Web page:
Pray For Haiti is the first collaboration between Westside Gunn and Mach-Hommy since they first went their separate ways in the early 2010s. Fans came up with all types of theories as to why there was friction, but at the end of the day, as Westside Gunn says, “We picked up right where we left off.”
Time apart couldn’t tarnish the impeccable synergy Mach-Hommy and Westside Gunn show on Pray For Haiti. Mach leads the way with his complex array of bars, while Gunn’s ability to curate a well-rounded tracklist brings the masked rapper’s vision to life. “Who the f–k I’m supposed to call?” says Mach when asked why Gunn was the best choice to executive produce his album. “There’s somebody else for me to call? He’s bringing the message in a form that they can receive, and he gets me. That’s rare.”
Flair didn’t need “The Brain” to have a successful run in the WWE, and the same can be said about Mach and his music. The “Stellar Ray Theory” rapper built a revered body of work without any real promotion or rollouts, and he made a name for himself with his mysterious yet intriguing persona.
Pray For Haiti is something of a coming-out party for Mach, who says he’s having a different type of fun this go around. Every album released up until Pray For Haiti was Mach having fun for himself, and now he’s ready to share that fun with fans. “I kept everybody in mind when I was having fun with Pray For Haiti,” Mach says. “What I’ve been doing for the past couple of years was be in my zone by myself, doing what I f–king like. But now I’m thinking in terms of us and we and stuff like that.”
Mach-Hommy is also making himself slightly more available to fans with this new chapter in his career. Interviews aren’t his thing, and there’s barely any information on him besides the music he’s put out. You won’t find Mach on social media either, but he realizes through Gunn the usefulness behind putting himself out there.
“I don’t like this press s–t, but that’s the whole point in having friends — because you get access through a different lens. And social media, I use it, but it’s just being used differently,” Mach admits to Billboard. “I can’t give all the game away, but I found a way to be there without having a burner account. Real talk, we need one social media per ten n—as, for real. We need to start carpooling to work and stop polluting the air.”
For Gunn, the reunion with his longtime friend is a chance for him to display what he calls “the top two ears for production of all time.” It’s a bold statement to make, but one that’s worth listening to, especially when that person was instrumental in resurrecting a dormant sound.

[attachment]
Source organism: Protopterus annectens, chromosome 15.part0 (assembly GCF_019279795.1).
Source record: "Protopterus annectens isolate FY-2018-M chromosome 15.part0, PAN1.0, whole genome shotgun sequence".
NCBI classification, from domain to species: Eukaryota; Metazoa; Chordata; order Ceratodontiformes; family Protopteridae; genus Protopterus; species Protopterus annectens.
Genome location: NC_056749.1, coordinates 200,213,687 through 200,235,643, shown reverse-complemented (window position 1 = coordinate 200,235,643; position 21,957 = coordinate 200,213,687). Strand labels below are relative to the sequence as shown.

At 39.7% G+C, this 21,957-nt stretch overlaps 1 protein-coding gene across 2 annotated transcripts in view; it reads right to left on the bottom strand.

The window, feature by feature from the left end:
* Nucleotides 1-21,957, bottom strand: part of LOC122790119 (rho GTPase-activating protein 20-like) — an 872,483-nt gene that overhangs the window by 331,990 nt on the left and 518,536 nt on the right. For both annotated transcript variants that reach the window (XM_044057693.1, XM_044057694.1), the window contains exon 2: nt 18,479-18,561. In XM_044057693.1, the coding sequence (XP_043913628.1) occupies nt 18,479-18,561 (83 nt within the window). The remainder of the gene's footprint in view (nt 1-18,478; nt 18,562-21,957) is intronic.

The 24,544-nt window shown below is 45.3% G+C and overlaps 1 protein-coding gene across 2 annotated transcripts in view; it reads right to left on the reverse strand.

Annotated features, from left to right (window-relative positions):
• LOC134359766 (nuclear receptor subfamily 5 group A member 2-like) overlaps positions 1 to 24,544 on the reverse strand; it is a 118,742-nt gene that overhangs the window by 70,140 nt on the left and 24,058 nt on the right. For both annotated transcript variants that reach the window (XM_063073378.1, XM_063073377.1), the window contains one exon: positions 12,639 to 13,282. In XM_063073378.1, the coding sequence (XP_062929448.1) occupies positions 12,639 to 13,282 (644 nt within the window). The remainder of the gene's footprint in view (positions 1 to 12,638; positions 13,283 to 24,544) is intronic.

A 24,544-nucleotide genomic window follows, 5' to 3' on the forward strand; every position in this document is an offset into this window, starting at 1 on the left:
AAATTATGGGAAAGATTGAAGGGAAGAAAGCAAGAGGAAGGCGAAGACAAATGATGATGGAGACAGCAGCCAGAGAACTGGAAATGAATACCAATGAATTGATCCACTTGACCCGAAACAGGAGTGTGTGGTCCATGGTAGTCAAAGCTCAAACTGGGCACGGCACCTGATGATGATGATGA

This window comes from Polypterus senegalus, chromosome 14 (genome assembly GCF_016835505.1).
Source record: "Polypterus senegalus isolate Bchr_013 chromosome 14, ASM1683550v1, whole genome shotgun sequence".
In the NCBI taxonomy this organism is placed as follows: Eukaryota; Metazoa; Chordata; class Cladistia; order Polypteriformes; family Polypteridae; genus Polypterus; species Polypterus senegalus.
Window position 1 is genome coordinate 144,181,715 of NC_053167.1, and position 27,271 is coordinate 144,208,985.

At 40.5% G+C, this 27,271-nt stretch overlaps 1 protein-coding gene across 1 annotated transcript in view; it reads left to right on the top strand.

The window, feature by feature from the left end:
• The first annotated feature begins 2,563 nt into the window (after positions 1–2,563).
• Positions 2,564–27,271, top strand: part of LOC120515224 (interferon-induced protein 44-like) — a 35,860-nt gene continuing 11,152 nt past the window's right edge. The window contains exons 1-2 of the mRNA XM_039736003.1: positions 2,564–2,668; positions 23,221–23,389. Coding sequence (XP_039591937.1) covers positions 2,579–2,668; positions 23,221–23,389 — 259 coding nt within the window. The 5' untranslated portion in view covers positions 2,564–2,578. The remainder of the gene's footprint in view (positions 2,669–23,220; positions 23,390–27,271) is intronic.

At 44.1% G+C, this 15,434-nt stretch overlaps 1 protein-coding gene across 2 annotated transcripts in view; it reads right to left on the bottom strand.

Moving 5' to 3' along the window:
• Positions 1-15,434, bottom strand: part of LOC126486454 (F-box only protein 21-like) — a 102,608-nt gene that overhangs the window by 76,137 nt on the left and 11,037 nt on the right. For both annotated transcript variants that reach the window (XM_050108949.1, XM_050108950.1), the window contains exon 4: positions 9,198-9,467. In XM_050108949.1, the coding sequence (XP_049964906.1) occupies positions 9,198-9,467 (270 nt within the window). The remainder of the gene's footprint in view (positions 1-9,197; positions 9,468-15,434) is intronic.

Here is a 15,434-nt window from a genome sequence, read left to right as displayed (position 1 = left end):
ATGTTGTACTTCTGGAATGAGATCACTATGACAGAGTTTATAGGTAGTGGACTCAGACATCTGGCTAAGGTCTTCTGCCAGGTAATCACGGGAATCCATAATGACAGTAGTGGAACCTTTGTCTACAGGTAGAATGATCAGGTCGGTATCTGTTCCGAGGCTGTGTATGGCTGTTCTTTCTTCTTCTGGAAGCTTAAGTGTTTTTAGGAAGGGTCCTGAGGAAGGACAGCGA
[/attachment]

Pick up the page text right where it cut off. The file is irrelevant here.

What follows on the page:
“Some people aren’t even confident to even let a Westside Gunn take the lead because they want to be the ones doing what I’m doing,” Gunn says confidently. “When you have someone that understands what I actually do, and they realize what they do, it’s undeniable. That’s why I really don’t like doing features, because I gotta rap on a beat that they picked. I do what I can, but I don’t do features — because other people don’t have the ear, they just have the money, and it’s never about the money. So my challenge was to give him the craziest beats I can hear him rap on.”
Westside Gunn is helping Mach achieve a monumental goal with Pray For Haiti, just like “The Brain” led Flair to a WWE championship. Pray For Haiti is not only an album, but a piece of Haitian culture that Mach is injecting into hip-hop. “I’m at the point in my life that I don’t need an excuse to do the inevitable,” Mach tells Billboard. “I was always headed towards this just off the way they nurtured and brought me up. I have the Pray For Haiti trust fund, and we’re putting money in that to give back to the country. Any country that’s having the type of difficulties Ayiti has had as a nation for so long, that’s real generational poverty and societal ills.”
Westside Gunn added, “I’m an honorary Haitian now. It feels good to do something for the country. Mach has the foundation that people can donate to and get things going. I want to support him for that. We’re bringing something beautiful to the culture while we’re doing something beautiful for the country. I’m happy to be involved. And I have to start talking Kreyòl lessons.”